Well, today’s the day! The LHC people have decided, along with all the experimenters, that it’s time to collide some protons at 7 TeV. Actually, the hoopla was originally scheduled to start this morning at 09h00 (CERN time). That plan was amended several times, so that physicists I talked to all had different ideas of the actual start time for colliding the beams (I heard 03h00 at some point). The initial attempts this morning to ramp the beam have both failed due to unforeseen errors in the quench protection system (QPS) and some other electronics, but they’re now saying they expect beam (and collisions!) to be ready around noon or 13h00. So, that means that our early risers in the US might be privy to all the good shit.
For your viewing pleasure, we’ve compiled a list of links to various webcasts broadcasting the day’s activities:
- LHC First Physics Webcast (be sure to click around to the various webcams, at the bottom of the page)
- Our beloved OP Vistars (Page1 is often the most informative)
- CMS cameras: One Two Three
- ATLAS public page, home to a nice feed and some pretty pictures
- ATLAS event displays
- A pretty informative CERN Twitter feed
- The LHC Announcer (this dude talks to you about the LHC activities)
So, click away. We’ll try to keep you updated, maybe copying some of the pretty photos of the day here for you to see. Let us know if you find other interesting webcasts to link here, either by commenting or by e-mailing firstname.lastname@example.org.
UPDATE: We have collisions! At 13h22, the LHC people declared “STABLE BEAMS,” and we’ve been seeing 7 TeV collisions ever since. The press release is here, and the champagne is everywhere.
I present to you “the most inane conversation ever captured on camera,” all thanks to CERN. I’ll start the video at 5:36 for some setup, but the really relevant bit is at 7:26, a transcript of which follows,
Fearne: What’d you want to talk about. We can talk about anything.
Peaches: Ummm, the Large Hadron Collider.
Fearne: The what?
Peaches: You know they have made this thing called the Large Hadron Collider. It’s in Texas or something, where they are trying to create a black hole in space.
Fearne: Right, you want to talk about space.
Fearne: Go for it.
Peaches: Well, I’ve always been interested in Quantum physics, and about theories of, you know, how we came to be and why… Um, which is I guess how I got involved in spirituality and stuff and that way and the religious path I choose to go down and stuff.
Fearne: Which is what?
Peaches: I don’t want to talk about it.
[later] I am a scientologist, I’ve been a scientologist for a while now.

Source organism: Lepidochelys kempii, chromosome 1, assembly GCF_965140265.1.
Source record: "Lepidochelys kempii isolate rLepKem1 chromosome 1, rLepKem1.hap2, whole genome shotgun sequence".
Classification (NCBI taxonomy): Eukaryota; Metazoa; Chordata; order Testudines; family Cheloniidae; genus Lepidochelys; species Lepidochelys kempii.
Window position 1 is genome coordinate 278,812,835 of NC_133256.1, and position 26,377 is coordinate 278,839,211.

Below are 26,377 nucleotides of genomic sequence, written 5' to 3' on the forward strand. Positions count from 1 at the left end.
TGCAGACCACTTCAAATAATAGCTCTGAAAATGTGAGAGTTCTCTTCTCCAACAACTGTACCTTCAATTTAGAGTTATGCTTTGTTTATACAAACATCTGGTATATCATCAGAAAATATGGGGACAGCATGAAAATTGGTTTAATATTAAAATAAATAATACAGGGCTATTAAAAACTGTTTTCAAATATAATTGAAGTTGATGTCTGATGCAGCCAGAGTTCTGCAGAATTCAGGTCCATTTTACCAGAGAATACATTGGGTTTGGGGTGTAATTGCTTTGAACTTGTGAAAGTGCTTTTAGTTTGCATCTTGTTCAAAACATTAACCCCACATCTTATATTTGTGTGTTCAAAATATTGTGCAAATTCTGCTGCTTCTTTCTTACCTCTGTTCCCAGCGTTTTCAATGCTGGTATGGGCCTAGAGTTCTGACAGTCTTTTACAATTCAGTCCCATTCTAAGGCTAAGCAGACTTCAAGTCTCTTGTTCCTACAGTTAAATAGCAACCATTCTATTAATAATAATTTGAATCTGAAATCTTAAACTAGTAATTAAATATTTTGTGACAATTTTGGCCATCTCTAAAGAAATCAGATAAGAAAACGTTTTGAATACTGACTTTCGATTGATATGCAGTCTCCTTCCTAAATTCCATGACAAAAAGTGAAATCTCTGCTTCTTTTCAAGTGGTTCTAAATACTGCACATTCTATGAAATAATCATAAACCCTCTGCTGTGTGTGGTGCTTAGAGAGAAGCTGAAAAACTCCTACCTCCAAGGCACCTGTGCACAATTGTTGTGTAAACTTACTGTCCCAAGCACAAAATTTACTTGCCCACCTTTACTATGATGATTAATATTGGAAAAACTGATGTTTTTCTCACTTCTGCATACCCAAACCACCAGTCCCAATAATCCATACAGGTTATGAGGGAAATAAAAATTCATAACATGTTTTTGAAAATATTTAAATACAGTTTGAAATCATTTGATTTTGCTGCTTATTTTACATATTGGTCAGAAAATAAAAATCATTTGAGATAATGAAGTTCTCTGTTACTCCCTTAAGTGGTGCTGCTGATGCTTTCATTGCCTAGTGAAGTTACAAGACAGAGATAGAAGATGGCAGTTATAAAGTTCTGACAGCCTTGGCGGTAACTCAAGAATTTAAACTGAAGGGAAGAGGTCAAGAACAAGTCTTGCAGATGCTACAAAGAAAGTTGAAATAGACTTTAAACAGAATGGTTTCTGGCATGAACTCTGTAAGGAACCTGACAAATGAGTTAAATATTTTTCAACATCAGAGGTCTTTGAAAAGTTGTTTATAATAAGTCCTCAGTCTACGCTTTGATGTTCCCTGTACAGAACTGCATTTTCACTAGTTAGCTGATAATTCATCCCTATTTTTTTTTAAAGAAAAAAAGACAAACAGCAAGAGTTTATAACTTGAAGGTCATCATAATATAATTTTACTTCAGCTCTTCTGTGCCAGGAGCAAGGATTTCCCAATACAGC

[Thanks to Reddit]
About a week ago, the LHC was preparing itself for its inaugural 2010 current ramp to values consistent with 3.5 TeV energy proton beams. While this was simply an opening act for the feature presentation (actual 3.5 TeV + 3.5 TeV collisions) next week, it certainly was an exciting and optimistic event celebrated widely at CERN and around the world. Record energies were reached in the field of particle acceleration, and the timing was perfect considering the growing awareness of the 2010-2011 LHC physics programme.
One media outlet that decided to express its enthusiasm for the huge success of the LHC’s initial foray into the high energy realm was the British online newspaper The Telegraph. Here is the article they published the day after the successful 3.5 TeV commissioning; really, things are pretty tame in this write-up — catchy headline, video of cute physicists, and lots of fervent anticipation for next week’s collision extravaganza. However, when this article first appeared on the website of The Telegraph, their elation with the world record breaking energy ramp-up was much more apparent:
If that didn’t strike you as odd, have a look at that headline one more time.
Actually, this is quite a natural joke to be made, if you think about it. I was surprised to find that, while ‘large hadron collider’ yields around 900k Google hits, ‘large hardon collider’ only finds 63.4k! I can only hope that our fellow internet comrades will up the efforts to capitalize on this goldmine. Sexual innuendos mix quite well with physics jargon. How do you think the term hadron was derived in the first place? I feel like we’re not far from hearing the phrases ‘beam dump’ and ‘that’s what she said’ used together quite regularly.
On the other hand, the top hit of that Google search surely sets the bar pretty high: http://largehardoncollider.com/
A fascinating aspect of writing this blog has been to sift through our web logs and see how readers find us. It shows us which topics are relevant to today’s internet. It also disturbs us to discover how twisted your minds are.
Firstly and rightfully, the most commonly used search term is…
- op vistars
Apparently we’re not the only ones who are baffled by the cryptic OP Vistars page. Next we present some ROOT-related searches, not all of which are complimentary:
- fuck you root cern
- root ugly plots
- root cern ugly
- cern root evil
- root cern sucks
- root cern design ugly
- you are the roots of all my evils
- root of all evil cern
- root of all my frustrations
- blinding data cern root
The following searches give us insight as to how the general public views CERN:
- cern and time rifts
- cern to open dimensional rift
- cern broke nov 2009
- cern diamonds
- cern dog
- cern monorail
- plumbing at cern
- cern bufet
- cern swirls
- working at cern boring
Whatever CERN may be, it sure as hell isn’t “boring” and I am disgusted that anyone would type this into Google, and that Google would lead them here. Next, the obligatory potty-related searches:
- cern swiss urine
- lavabo love
- urine and hand washing
- liquid drip when toilet
- hand washing proper sign with foot pedal type
I would really like to know what these people were looking for. On second thought, I really don’t want to know. Here are a few more miscellaneous gems:
- motombo love
- shitty geneva studio
- how i did not find love
- throbbing eyeball
- what is love half life